Richard J. Lenz is founder, president, and CEO of Lenz, Inc., a full-service advertising, marketing, and public relations firm based in Decatur, Georgia. Currently serving as Vice President, Lenz Joined the Atlanta Journal-Constitution Decatur Book Festival Board of Directors in 2005 to help steer Decatur's first literary festival with his expertise in branding, marketing communications, fundraising, and events.
“It's not easy being green,” Kermit the Frog sang, and he was right. But I believe he was warbling about his place in the world, not the risk of passing out from heat stroke and collapsing on top of a clamorous, knee-high gang of kindergarteners.
Bookzilla, when not out getting a spa treatment (i.e., dry cleaning), is the green, vaguely reptilian costumed book lover who lives in a building next to the square. When Booky goes out for a stroll, his fitbit isn’t going to rack up a lot of steps because he usually gets mobbed just paces from the front door. Like most lizards, he is commonly seen in summertime, around the time of the Decatur Book Festival, which is his annual coming out party where his presence is intended to inspire younger folks to consider books as important and entertaining as say, Candy Crush.
Like Puff Daddy, he generally travels with a posse, and also for safety reasons. Despite wearing glasses, he has very poor eyesight and big, clawed feet, and Decatur has dangerous obstacles like curbs. So he must be led.
Bookzilla first appeared in two-dimensional form when he was conceived in 2009. It was a long gestation—three years—before he fully emerged in 2012 in three dimensions, bursting on the Decatur political scene as a member of the Green Party running for President. His grunting announcement speech, with translator, flanked by secret service detail, at the annual Book Festival launch get-together at Eddies Attic, was going well until a member of the press asked about “inappropriate relations with a reptile on his staff.” He abruptly stomped out of the room. Later, in the primaries, he got swamped by the usual Republicans and Democrats. Still, I’m proud of my “Don’t Blame Me I Voted for Bookzilla!” bumper sticker.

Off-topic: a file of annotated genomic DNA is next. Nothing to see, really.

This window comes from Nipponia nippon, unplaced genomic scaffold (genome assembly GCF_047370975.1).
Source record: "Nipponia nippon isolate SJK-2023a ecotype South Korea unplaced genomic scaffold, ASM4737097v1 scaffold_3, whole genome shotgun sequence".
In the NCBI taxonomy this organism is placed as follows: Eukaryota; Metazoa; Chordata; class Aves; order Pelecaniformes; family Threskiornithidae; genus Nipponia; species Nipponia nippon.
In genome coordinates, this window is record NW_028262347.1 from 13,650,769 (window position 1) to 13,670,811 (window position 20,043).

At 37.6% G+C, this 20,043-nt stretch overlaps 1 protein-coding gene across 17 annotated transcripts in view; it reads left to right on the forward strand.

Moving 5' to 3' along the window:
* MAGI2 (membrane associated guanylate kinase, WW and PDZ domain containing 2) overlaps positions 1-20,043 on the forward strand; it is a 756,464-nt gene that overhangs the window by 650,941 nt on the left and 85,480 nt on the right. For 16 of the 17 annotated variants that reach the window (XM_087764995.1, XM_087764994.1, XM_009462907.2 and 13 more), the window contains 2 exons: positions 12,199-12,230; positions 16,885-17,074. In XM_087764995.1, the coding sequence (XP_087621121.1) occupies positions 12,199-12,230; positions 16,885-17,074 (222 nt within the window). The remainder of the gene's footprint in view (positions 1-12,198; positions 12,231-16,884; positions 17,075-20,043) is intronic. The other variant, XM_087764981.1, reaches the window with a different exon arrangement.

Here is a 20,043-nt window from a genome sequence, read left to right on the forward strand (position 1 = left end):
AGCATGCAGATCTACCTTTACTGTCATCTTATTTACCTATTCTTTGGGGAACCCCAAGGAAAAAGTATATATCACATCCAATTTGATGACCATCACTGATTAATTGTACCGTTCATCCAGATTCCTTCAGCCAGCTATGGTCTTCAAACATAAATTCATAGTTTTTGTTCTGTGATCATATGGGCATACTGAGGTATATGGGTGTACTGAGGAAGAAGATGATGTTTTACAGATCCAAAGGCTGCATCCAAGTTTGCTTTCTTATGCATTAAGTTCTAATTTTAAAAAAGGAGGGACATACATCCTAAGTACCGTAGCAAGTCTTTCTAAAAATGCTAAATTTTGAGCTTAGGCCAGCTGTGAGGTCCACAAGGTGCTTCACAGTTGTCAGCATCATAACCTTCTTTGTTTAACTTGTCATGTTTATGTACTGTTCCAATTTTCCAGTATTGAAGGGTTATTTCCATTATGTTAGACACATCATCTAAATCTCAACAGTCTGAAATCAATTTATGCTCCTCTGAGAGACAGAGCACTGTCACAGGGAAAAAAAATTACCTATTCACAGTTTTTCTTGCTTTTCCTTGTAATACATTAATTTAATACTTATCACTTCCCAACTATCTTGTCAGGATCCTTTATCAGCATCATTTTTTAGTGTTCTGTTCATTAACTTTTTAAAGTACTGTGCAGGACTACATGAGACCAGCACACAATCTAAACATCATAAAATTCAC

I have a fondness for his appearances, because it always causes a stir. And what is a marketer’s first job if not to attract attention? Watching people respond to a costumed creature is an unscientific experiment concerning people’s attitudes to encounters with the unusual and unexpected. Their reactions, regardless of age, run the gamut of human emotions.
Many young children will yell his name and run up and hug him in pure happiness. Parents then yank out cellphones and take pictures of beaming faces. That’s all very nice. However, occasionally, Bookzilla’s jaunts spark minor acts of violence. More than once he has been on the receiving end of a hard punch to his light green, nine-pack abs, usually from a superhero-obsessed boy. Some small children go into stranger-danger mode, and who can blame them? Bookzilla is not something you see every day. And he is a book monster.
Interestingly, adult reactions are actually much the same. I’ve seen grown men and women turn and run upon seeing him. Meanwhile, others line up to get a selfie.
Also, the adults are much more likely to try to start a conversation with Booky than are the speechless, slack-jawed children. It runs in two flavors: either they talk to him like he’s a human person, or like he’s an actual living, breathing, book-monster thing. I’m sure the same happens at Disney.
As Bookzilla doesn’t speak English but can only grunt, he doesn’t have many extended heart-to-hearts. This leads to frustration and awkward moments:
— “Hey, Bookzilla! How are you doing?”
— “Hot enough for ya?”
— “Hey. Who is in there any way? What’s your name? Are you a girl or a boy?”
— “Well OKAY. If that’s the way you want to be.”
Most are curious about what it is like to wear the suit, especially on a hot day. Well, it is not for individuals with a strong need for personal comfort.
First, the suit is heavy and hard to maneuver with big unfeeling feet and a head the size of a suitcase. Visibility is very poor. Inside the suit, it smells like a mix of road kill, wet dog, and a high school locker room. And despite the battery-powered fan secreted in the head and the wearable cooling packs, it is brutally hot inside. After a foray around the festival, it is not unusual for those who have worn the suit to return to home base in need of assistance with the costume, having soaked through their clothes and with several pounds of sweat.
And that’s why it isn’t easy being green. But as I tell our “actors” who portray Bookzilla, that’s a small price to pay to be in show business!
—Richard J. Lenz